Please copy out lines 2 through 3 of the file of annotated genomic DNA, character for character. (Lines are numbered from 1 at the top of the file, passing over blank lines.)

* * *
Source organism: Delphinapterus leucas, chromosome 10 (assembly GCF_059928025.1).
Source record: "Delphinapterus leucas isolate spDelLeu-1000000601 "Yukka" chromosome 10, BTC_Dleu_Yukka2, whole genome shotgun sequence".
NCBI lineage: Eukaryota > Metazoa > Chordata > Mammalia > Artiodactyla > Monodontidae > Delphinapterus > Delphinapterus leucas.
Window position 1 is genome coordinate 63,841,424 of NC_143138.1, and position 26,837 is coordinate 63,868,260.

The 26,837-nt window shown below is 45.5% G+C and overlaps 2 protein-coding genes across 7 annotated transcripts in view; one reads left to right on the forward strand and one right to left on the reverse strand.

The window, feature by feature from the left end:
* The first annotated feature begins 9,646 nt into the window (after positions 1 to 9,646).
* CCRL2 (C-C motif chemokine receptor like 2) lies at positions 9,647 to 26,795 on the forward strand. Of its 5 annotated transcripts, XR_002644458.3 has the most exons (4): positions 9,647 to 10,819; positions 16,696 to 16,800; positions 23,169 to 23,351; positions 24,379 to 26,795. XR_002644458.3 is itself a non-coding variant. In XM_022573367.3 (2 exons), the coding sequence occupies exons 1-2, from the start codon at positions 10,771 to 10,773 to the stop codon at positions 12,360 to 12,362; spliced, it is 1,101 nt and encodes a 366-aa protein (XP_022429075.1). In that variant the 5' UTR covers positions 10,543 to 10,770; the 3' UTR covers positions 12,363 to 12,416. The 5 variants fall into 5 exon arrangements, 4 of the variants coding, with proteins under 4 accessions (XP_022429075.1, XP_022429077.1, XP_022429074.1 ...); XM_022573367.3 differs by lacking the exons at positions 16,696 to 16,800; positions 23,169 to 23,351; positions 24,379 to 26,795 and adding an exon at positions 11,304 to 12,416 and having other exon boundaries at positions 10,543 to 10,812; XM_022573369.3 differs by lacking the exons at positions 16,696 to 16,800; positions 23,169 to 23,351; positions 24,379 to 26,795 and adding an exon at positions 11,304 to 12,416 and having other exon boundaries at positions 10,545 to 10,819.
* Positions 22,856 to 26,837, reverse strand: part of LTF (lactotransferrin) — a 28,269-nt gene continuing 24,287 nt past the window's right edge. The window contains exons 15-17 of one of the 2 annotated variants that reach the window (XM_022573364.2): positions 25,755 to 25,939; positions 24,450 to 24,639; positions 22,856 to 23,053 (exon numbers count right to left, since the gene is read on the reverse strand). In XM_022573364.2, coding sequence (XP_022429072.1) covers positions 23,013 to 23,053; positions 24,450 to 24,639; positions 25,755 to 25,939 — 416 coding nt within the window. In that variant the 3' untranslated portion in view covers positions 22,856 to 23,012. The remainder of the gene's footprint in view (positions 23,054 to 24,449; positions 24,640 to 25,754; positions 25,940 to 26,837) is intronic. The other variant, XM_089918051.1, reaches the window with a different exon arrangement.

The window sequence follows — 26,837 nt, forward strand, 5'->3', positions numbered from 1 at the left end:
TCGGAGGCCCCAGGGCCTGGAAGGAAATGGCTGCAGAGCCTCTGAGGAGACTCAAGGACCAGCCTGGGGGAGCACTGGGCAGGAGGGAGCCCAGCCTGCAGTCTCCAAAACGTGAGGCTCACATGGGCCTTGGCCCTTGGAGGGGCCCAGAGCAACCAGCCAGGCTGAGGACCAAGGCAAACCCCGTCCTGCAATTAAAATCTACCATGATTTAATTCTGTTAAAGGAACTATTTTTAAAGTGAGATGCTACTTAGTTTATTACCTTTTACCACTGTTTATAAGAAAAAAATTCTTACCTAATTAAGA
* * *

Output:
Source record: "Delphinapterus leucas isolate spDelLeu-1000000601 "Yukka" chromosome 10, BTC_Dleu_Yukka2, whole genome shotgun sequence".
NCBI lineage: Eukaryota > Metazoa > Chordata > Mammalia > Artiodactyla > Monodontidae > Delphinapterus > Delphinapterus leucas.